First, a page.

In this paper, Section 2 presents general formulation of the two methods. In the GBS approach we derive general equations for the Gaussian beam at a point situated in the effective vicinity of the receiver and the resultant field. We develop numerical computation and investigate the sensitivity of the solution to the selection of certain of the Gaussian beam parameters which enable the required accuracy. For the GBL formulation, we give asymptotic evaluation of the radiation integral for the fields scattered from the target, to within the physical optics approximation. Section 3 presents formulation of the scattered field by a monostatic RCS of canonical target, which involves a single platform operating as transmitter and receiver, illuminated by horizontally polarized incident plane wave, using GBS and a rotationally symmetric Gaussian be amusing GBL. In the former, the normalization coefficient of the integral is identified by matching the analytical solution to the ray asymptotic solution as it happens to the Geometrical Optic (GO) solution. The two methods will be compared and simulation with canonical target will be compared to asymptotic methods (Physical Optic) and rigorous method (Method of Moment) to assess the advantages of these techniques.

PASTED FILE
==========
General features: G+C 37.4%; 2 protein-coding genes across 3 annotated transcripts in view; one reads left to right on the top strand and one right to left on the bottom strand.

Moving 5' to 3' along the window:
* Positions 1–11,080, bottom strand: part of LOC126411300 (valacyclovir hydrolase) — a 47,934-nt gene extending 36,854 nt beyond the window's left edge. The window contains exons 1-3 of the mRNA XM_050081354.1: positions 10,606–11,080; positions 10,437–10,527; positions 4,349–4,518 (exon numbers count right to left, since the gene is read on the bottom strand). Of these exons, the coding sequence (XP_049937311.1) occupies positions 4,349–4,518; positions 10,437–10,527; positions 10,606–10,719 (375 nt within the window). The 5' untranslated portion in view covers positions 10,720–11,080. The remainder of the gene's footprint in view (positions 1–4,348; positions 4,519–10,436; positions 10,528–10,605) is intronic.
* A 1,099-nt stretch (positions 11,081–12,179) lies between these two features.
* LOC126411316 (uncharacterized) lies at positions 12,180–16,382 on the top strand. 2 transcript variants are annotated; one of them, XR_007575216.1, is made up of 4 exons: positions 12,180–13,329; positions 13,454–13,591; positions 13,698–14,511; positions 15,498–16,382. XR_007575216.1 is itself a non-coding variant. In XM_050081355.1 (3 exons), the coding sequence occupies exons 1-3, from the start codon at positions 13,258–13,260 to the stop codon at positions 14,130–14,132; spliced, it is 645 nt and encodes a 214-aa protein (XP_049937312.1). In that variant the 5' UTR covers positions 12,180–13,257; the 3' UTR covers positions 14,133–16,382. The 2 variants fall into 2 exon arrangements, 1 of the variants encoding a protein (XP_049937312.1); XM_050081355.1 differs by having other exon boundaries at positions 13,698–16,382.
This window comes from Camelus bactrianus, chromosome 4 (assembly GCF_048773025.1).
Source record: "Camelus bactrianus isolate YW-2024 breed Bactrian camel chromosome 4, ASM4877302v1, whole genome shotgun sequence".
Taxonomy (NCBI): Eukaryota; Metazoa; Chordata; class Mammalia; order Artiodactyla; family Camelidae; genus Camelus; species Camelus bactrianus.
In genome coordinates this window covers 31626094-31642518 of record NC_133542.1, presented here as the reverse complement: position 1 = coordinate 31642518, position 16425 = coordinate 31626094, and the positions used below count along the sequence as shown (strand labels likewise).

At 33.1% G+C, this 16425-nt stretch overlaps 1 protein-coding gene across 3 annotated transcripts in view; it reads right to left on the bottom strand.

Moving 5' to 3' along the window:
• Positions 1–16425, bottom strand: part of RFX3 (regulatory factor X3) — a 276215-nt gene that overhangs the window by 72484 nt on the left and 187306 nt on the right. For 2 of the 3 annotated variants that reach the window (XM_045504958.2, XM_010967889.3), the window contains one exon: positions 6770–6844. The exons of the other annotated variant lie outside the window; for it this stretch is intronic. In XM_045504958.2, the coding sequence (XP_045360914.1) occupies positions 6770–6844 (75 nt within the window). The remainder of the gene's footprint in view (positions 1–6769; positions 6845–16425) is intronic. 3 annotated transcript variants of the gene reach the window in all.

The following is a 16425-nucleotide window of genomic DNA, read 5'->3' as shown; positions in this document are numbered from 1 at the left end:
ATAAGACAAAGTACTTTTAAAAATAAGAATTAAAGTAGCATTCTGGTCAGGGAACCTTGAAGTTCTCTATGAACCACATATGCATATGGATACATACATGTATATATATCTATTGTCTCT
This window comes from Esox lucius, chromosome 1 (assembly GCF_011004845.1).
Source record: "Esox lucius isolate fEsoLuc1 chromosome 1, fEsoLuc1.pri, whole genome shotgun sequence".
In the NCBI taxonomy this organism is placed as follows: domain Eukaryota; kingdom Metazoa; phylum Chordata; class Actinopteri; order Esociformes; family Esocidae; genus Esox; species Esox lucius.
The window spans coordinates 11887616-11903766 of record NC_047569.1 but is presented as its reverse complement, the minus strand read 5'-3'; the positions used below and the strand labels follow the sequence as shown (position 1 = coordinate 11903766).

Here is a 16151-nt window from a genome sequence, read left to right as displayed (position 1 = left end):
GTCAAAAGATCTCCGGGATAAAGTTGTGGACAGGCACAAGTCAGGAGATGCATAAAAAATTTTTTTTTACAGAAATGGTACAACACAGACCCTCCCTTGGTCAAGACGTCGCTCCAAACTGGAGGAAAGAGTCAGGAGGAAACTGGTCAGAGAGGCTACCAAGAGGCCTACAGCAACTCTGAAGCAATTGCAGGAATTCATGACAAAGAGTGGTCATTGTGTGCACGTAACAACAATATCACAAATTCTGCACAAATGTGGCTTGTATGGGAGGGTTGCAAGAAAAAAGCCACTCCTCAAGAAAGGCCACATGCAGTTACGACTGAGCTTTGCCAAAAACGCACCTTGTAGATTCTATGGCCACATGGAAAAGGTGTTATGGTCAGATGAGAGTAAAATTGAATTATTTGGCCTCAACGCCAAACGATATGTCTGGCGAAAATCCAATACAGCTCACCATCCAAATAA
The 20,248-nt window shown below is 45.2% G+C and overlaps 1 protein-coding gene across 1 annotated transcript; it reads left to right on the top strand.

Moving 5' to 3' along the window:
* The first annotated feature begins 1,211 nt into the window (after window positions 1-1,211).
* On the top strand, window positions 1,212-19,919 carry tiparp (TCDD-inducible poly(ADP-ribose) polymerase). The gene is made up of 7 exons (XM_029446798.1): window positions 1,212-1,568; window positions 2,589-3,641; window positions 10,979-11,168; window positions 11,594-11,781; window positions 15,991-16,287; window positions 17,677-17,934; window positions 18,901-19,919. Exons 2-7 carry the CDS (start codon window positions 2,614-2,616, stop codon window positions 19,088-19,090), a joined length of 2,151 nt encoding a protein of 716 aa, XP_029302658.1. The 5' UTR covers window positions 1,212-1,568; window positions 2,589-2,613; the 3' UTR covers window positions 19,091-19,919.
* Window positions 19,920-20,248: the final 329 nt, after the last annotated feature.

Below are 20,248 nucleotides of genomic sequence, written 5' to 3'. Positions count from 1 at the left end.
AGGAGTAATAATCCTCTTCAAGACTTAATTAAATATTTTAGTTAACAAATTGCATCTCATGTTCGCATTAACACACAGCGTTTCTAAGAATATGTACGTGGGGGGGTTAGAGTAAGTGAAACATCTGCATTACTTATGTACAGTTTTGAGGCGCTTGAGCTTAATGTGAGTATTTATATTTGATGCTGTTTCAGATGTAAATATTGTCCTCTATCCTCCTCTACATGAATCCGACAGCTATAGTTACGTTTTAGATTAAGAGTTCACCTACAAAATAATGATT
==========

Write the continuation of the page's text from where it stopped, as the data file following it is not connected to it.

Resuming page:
The Gaussian beam method, as a new approach for the computation of wave fields in high frequency approximation, was suggested by M.M. Popov [_{1}, q_{2} and s connected with it. A solitary Gaussian beam as a localized asymptotic solution to the Helmholtz Equation calculated at the receiver point, with local coordinates s, q_{1}, q_{2} inside asymptotically small neighborhood of the central ray is given by [

where

propagation velocity, q^{T} represents the transpose of the vector q, the quantities Q and P are 2 × 2 matrix called “dynamic quantities” satisfying the system ODE (2) in variations, called the “dynamic ray tracing equations” (DRT) [

To solve this above DRT system (2), the initial conditions must be specified at an arbitrary point s = s_{0} on the central ray. We must solve this system of differential equations for Q and P with appropriate initial conditions. They must guarantee the following three conditions along the whole rays [

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Here, we use Hill’s [

In (3), ω_{0} is the initial half beam width at the frequency ω_{r}, I is the identity matrix. An exhaustive discussion of the dependence of the Gaussian beam solution with beam with ω_{0} is given in [

In (4) the domain δ is centered on the central ray, it delimits the beams propagating in the neighbor of the central ray, chosen in such way that the Gaussian beam